It was not one of my goals, during the current Global Time Out, to set a new personal record for number of books being read at one time. But I seem to have ended up there. Just as it is easier to buy books than to read them, they are generally easier to start than to finish. And it is not unusual for me to have several going at once, but things may have gotten a little out of hand.
By way of motivational self-shaming, here is a brief breakdown of literary works currently In Progress, along with my excuses for not having finished them:
Margaret Atwood, The Blind Assassin No shame in this one, as I am reading in conjunction with the Blind Assassin Meander, which still has three weeks to go. I am liking it but find myself constantly wrongfooted by its peculiar combination of humor, time-and reality-shifting, and an undercurrent of persistent dread.
J.G. Ballard, Hello America Written in 1981, Ballard’s delirious vision of post-apocalyptic America feels weirdly resonant today — there’s even a 45th president who, despite being obviously crazy and named Manson, seems vastly preferable to the actual one. This is one of those books that would be easy to rip through in a day — Ballard’s stripped-down prose is built for speed — but it’s more fun if you take it slow.
This seems like a good time to update the list, since there have been no shows recently and aren’t likely to be any anytime soon. I finally got an “I” thanks to Iron & Wine, but sadly still no Q’s.
Until further notice, my last concert will have been the Wood Brothers at the Arkley Center in Eureka on March 8, 2020. It was a heck of a show, so no complaints here.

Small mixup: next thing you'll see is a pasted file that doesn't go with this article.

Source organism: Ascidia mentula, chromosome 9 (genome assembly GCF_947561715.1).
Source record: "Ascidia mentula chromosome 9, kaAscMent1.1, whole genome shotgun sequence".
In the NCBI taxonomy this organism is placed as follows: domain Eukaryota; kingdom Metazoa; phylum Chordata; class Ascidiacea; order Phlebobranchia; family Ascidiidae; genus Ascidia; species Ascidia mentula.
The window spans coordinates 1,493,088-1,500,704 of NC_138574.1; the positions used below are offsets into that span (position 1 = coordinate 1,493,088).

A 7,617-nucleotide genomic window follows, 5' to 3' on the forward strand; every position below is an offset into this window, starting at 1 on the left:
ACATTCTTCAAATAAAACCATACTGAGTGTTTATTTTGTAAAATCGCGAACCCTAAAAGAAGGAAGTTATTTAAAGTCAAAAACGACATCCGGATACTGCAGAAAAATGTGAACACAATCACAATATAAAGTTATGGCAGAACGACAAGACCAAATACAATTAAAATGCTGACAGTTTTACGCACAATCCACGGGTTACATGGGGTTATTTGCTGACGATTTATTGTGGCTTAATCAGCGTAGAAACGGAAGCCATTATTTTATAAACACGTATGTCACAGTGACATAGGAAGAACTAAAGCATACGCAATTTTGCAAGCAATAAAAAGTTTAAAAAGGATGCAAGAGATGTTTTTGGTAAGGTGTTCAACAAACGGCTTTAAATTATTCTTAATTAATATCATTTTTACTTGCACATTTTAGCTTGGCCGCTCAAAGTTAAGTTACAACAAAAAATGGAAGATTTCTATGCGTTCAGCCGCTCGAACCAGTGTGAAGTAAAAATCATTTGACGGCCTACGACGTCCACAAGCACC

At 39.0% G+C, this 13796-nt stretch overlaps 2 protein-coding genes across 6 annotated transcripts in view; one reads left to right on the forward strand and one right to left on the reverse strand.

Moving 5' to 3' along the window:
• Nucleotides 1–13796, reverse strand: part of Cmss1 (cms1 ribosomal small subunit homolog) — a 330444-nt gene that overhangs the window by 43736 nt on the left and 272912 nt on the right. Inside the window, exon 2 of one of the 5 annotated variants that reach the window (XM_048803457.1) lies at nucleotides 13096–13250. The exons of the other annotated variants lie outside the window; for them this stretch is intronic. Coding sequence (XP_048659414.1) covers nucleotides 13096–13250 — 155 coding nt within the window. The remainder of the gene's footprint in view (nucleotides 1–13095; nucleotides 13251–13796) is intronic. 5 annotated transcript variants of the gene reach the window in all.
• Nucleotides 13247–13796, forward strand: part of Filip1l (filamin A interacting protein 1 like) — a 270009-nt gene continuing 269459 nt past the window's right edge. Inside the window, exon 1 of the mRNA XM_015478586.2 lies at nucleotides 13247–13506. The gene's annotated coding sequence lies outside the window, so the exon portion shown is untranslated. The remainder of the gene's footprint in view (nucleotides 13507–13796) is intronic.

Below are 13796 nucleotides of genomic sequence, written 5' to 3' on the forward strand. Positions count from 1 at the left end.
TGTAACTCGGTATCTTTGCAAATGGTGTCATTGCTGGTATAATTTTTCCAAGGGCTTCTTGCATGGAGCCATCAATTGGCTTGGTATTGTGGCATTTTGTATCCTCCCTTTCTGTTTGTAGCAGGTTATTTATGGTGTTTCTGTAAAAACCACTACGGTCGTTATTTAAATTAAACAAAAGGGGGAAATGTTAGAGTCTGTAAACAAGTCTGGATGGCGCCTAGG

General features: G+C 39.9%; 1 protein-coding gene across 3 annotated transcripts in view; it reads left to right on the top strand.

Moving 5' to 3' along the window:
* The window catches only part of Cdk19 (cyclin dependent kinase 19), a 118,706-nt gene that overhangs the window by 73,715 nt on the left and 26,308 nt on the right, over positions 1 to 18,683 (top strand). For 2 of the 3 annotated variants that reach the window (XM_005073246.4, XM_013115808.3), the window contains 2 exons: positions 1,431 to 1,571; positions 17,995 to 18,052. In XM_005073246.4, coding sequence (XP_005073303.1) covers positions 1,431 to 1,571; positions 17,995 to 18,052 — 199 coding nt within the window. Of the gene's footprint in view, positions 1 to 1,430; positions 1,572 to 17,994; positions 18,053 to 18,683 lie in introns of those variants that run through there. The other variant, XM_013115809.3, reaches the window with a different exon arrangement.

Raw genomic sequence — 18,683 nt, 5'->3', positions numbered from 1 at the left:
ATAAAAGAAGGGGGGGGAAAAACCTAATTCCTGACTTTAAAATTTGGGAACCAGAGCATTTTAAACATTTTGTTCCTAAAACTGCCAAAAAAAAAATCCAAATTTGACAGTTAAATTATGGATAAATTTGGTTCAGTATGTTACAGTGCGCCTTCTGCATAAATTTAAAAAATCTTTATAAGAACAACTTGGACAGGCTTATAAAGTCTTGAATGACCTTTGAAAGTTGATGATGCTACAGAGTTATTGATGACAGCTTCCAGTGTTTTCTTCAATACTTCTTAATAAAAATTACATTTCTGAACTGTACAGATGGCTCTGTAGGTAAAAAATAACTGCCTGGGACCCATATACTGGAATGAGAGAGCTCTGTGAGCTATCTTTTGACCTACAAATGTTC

Abstract Rude AC/DShe (x2) Ade, King Sunny Air Amadou & Mariam (x2) Ash, Daniel Barnett, Courtney Bauhaus Beck (x4) Belly Beta Band Beulah (x2) Bird, Andrew Blacc, Aloe Blackalicious (x3) Black, Frank (x-many) Blind Boys of Alabama Bombino (x2) Booker, Benjamin Boss Hog Bowie, David (x3) Breeders (x2) Brian Jonestown Massacre Built to Spill Burnett, T-Bone Butthole Surfers (x3?) Buzzcocks Byrne, David Camper Van Beethoven (x?) Cave, Nick & the Bad Seeds Chao, Manu & the Radio Bemba Sound System Chicano Batman Chilton, Alex Clinton, George & the P-Funk All Stars (x2) Colvin & Earle Costello, Elvis Cracker (x5) Cramps Cure Darondo David, Anthony Del the Funkyhomosapien Depeche Mode Devo (x3) Doe, John (x2) Dr. John (x3) Dumpstaphunk Elliott, Ramblin’ Jack Erickson, Roky Eskimo Fall Farka Toure, Vieux Feist Flaming Lips fIREHOSE Fishbone Foetus Ford, Sallie (x2) Funky Meters (x?) Gabriel, Peter Galactic Gift of Gab (x3) Grateful Dead Guy, Buddy Harvey, PJ Hold Steady Hooker, John Lee Hooters Iron & Wine Jane’s Addiction Jazz Butcher (x3) Jeffreys, Garland Jesus & Mary Chain (x4) King, B.B. Kool Keith (x2) Kraftwerk Kristofferson, Kris Latryx Levy, Barrington Lords of the New Church Los Lobos (x4) Love and Rockets (x4) Loved Ones Lovett, Lyle Low Pop Suicide Lyrics Born Malkmus, Stephen Masekela, Hugh Meat Puppets Mexrissey Monks of Doom Morphine Murphy, Peter (x2) Murray, Bill Musselwhite, Charlie Naked, Buck & the Bare Bottom Boys Negativland Oranger Overwhelming Colorfast (x?) Ozomatli (x2) Pavement (x4) Pere Ubu (x2) Perry, Lee Phair, Liz Pharcyde Pimps of Joytime Pixies (x5) Poptone Presidents of the USA Prophet, Chuck Public Enemy Rebirth Brass Band Rev. Horton Heat Richman, Jonathan (x?) Rodrigo y Gabriela Roots Ruffins, Kermit (x2) Run the Jewels Semisonic Shankar, Anoushka Shriekback (x2) Siouxsie and the Banshees Sierra Leone Refugee All-Stars Sippy Cups (x3) Sisters of Mercy Sly & Robbie/Taxi Gang Smith, Patti Smither, Chris Snider, Todd Soft Boys Sonic Youth Soweto Gospel Choir Spencer, Jon Blues Explosion (x2) Spiritualized Starlight Mints Sugar Television They Might Be Giants Thinking Fellers Union Local 282 Thin White Rope Throwing Muses (x2) Tin Machine Tortoise Toure, Vieux Farka Trombone Shorty (x3) Uncalled Four (x?) Van Etten, Sharon Voice Farm (x?) Wailing Souls Waits, Tom Watt, Mike & the Missingmen Ween Wild Magnolias Wilson, Brian Wire Wolfgang Press Wood Brothers (x2) Wu-Tang Clan X Young Fresh Fellows Ze, Tom